Why do we Need Proteins?
It’s quite simple: our body is built with proteins! Skin, muscles, bones… proteins are essential components of all our cells. Proteins are required for the structure, function, and regulation of the body’s tissues, hormones, or organs. Proteins are large and complex molecules made up of hundreds of thousands of small units called amino acids. There are 20 common amino acids found in proteins.
Every day, old cells are dying, and new cells are created. In this turnover, a part of the amino acids from the protein of the old cells is recycled in new cells, but another part is lost. That’s why we need to feed the process with new amino acids that we retrieve from protein in our food.
Are all Proteins Equivalent?
No, their nutritional quality differs. There are two main factors that determine the quality of the protein, which makes the body can use: the content of amino acids and the digestibility of the protein.
- Among the 20 amino acids used to build proteins, some can be produced by our body (= non-essential amino acids). And some can’t: it’s the essential amino acids and they are 8. Most proteins from cereals or legumes/pulses lack one or more essential amino acids. Most of animal proteins (like meat, fish, egg, and dairy…) contain all the essential amino acids. Yeast is a non-animal protein source that contains all the essential amino acids in sufficient quantity.
- The digestibility of proteins is generally high for animal proteins and lower for plant products (except for soya protein) that are not or minimally processed, especially because of their fiber content. Proteins from yeast, however, are easily digested.
What are the Benefits of a diet with plant-based or microbial products?
Switching from animal to plant-based or microbial products, with or without necessarily following a vegetarian or a vegan diet, provides several benefits. It can improve the nutritional quality of the diet, with less saturated fat (which is deleterious for heart and vessels and is primarily found in animal products) for healthier unsaturated fat, and more dietary fibers. Cutting red meat and processed meat is also the main step to reduce the footprint of the diet. A plant-based diet is, therefore, better for the earth and can contribute to limit climate change. However, when replacing animal foods with plant-based foods, it’s important to keep an eye on protein consumption, both from a quantity and a qualitative point of view.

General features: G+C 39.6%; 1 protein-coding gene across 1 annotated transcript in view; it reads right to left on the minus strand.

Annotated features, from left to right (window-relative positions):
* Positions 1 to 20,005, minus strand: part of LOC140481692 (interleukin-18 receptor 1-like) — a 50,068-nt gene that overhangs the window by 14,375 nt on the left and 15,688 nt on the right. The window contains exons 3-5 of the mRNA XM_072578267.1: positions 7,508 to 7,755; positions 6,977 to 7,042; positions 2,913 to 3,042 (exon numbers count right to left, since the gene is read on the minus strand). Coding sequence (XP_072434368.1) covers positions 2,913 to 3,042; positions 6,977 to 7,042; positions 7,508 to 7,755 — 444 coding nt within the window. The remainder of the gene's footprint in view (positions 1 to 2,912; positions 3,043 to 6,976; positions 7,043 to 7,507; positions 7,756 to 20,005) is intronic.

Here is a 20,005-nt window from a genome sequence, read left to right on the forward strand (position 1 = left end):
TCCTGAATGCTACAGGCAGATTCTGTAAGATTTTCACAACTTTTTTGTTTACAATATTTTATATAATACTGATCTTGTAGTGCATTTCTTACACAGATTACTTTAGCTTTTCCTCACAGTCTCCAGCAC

Yeast, a Miracle Ingredient
Yeast is like a natural micro factory that builds its own proteins. Did you know that nearly half of the (dry) weight of yeast is in the form of proteins? Moreover, yeast proteins are of high nutritional quality because they contain all the essential amino acids and are highly digestible. Proteins of yeast are produced thanks to fermentation, the natural process used for thousands of years in food and beverages such as bread, beer, and wine. After fermentation, proteins are separated and concentrated. The protein concentrate obtained contains at least 75 % protein. It is a perfect ingredient for enhancing the protein of numerous plant-based foods. Moreover, yeast protein production is more environmentally sustainable than animal-derived proteins and requires limited land use.
Yeast: the ally of taste
The composition of yeast, specifically rich in proteins and amino acids, explains the taste diversity and intensity of yeast extract. The various tastes and other properties make yeast extract a valuable ingredient for food manufacturers to formulate more flavorful food and beverages: soups, sauces, stock cubes, savory snacks, snacks, prepared dishes, sausages, etc. Its taste value allows vegetarians and vegans to flavor their dishes without adding animal ingredients. Moreover, it is also suitable for low-salt products.
Is yeast protein healthy?
Yes. Yeast protein fit perfectly with the nutrition requirements of humans. Yeast protein provides all the essential amino acids we need. They have a high content of lysine, the main essential amino acid that lacks in cereals. Yeast protein has also a high content of Branched-chain amino acids (BCAAs), which can be used by muscles for energy.
Is Yeast Protein Suitable for Vegan?
Yes, and that’s good news! Following a vegan diet, without any animal products like meat, dairy, eggs, and even honey, are not always easy. And without any animal protein, it is more difficult to find the right amount of all the essential amino acids we need. The good news is that Yeast is not only a perfect source of protein, but it is a vegan ingredient. Although yeast is a living microorganism, it is not an animal or an animal product. Yeast is part of the fungi family, like edible mushrooms.